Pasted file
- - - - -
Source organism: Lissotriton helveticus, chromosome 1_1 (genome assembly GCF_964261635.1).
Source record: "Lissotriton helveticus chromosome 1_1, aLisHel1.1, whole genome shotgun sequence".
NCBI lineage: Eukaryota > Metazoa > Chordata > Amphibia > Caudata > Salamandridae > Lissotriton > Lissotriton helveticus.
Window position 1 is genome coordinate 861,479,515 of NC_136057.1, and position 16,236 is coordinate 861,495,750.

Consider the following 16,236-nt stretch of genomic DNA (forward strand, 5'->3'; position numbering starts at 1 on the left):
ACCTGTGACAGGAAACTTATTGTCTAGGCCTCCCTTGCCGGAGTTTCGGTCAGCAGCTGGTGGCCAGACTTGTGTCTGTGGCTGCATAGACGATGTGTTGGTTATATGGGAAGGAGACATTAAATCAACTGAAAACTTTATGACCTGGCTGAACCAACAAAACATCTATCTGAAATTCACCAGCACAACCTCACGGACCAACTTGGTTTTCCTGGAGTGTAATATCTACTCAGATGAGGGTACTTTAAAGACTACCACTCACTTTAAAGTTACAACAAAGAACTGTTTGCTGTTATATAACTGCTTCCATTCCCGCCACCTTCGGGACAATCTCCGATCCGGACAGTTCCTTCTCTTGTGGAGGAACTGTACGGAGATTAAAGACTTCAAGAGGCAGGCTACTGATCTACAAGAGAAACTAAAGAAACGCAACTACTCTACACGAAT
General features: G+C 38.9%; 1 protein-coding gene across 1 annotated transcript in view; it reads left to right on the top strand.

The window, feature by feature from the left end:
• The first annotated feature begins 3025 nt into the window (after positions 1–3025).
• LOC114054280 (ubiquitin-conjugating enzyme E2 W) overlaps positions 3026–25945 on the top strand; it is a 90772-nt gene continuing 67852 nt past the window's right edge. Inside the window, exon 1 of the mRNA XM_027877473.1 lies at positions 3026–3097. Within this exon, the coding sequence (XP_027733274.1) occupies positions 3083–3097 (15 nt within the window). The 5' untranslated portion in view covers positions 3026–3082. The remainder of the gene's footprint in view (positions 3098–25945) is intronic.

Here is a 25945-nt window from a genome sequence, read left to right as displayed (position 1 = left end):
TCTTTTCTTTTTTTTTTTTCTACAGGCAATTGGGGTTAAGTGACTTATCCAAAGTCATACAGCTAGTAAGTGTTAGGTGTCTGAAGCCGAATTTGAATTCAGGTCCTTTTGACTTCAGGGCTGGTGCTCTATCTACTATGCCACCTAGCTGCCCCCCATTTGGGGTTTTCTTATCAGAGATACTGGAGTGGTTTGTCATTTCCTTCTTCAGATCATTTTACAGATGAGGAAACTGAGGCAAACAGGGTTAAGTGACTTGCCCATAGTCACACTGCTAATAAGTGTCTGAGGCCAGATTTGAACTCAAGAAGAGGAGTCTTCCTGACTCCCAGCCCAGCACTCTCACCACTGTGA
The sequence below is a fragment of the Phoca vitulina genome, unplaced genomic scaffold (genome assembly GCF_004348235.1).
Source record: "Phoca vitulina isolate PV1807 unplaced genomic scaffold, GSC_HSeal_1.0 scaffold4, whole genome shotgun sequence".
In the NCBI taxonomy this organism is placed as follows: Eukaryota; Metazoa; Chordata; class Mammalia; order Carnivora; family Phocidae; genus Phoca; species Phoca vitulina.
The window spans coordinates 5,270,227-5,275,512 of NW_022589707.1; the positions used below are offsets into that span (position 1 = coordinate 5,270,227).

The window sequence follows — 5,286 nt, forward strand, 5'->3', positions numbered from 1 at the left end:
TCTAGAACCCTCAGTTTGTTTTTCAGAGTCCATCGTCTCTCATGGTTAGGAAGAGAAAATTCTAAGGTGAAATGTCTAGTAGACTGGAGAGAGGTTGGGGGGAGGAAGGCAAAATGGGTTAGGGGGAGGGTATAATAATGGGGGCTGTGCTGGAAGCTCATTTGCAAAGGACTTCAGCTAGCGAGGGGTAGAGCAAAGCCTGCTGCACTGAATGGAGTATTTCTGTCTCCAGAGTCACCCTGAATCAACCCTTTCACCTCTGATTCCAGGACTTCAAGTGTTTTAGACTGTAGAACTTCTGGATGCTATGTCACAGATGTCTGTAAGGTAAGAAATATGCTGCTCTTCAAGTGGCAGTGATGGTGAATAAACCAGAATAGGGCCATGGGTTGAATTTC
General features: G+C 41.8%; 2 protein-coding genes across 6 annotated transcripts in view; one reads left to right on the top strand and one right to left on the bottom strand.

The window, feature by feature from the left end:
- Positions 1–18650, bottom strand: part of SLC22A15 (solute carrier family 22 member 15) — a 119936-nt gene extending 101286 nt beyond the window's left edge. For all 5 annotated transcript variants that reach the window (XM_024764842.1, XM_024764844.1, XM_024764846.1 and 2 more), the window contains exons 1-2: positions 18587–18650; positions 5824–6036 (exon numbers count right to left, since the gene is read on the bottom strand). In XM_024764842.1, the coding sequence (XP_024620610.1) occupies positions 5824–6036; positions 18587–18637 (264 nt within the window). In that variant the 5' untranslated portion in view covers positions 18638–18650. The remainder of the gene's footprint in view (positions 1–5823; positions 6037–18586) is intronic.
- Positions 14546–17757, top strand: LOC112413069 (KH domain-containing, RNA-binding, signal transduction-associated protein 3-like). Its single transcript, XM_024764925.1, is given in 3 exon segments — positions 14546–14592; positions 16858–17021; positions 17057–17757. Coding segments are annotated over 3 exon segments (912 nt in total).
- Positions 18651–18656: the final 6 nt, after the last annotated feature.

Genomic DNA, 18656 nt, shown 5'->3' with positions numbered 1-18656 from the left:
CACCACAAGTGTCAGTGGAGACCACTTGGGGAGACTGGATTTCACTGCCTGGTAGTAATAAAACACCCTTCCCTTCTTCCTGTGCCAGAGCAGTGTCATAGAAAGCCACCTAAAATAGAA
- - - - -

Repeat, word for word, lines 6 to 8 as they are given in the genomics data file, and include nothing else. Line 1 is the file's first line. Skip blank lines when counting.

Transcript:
ACCTGTGACAGGAAACTTATTGTCTAGGCCTCCCTTGCCGGAGTTTCGGTCAGCAGCTGGTGGCCAGACTTGTGTCTGTGGCTGCATAGACGATGTGTTGGTTATATGGGAAGGAGACATTAAATCAACTGAAAACTTTATGACCTGGCTGAACCAACAAAACATCTATCTGAAATTCACCAGCACAACCTCACGGACCAACTTGGTTTTCCTGGAGTGTAATATCTACTCAGATGAGGGTACTTTAAAGACTACCACTCACTTTAAAGTTACAACAAAGAACTGTTTGCTGTTATATAACTGCTTCCATTCCCGCCACCTTCGGGACAATCTCCGATCCGGACAGTTCCTTCTCTTGTGGAGGAACTGTACGGAGATTAAAGACTTCAAGAGGCAGGCTACTGATCTACAAGAGAAACTAAAGAAACGCAACTACTCTACACGAAT
General features: G+C 38.9%; 1 protein-coding gene across 1 annotated transcript in view; it reads left to right on the top strand.

The window, feature by feature from the left end: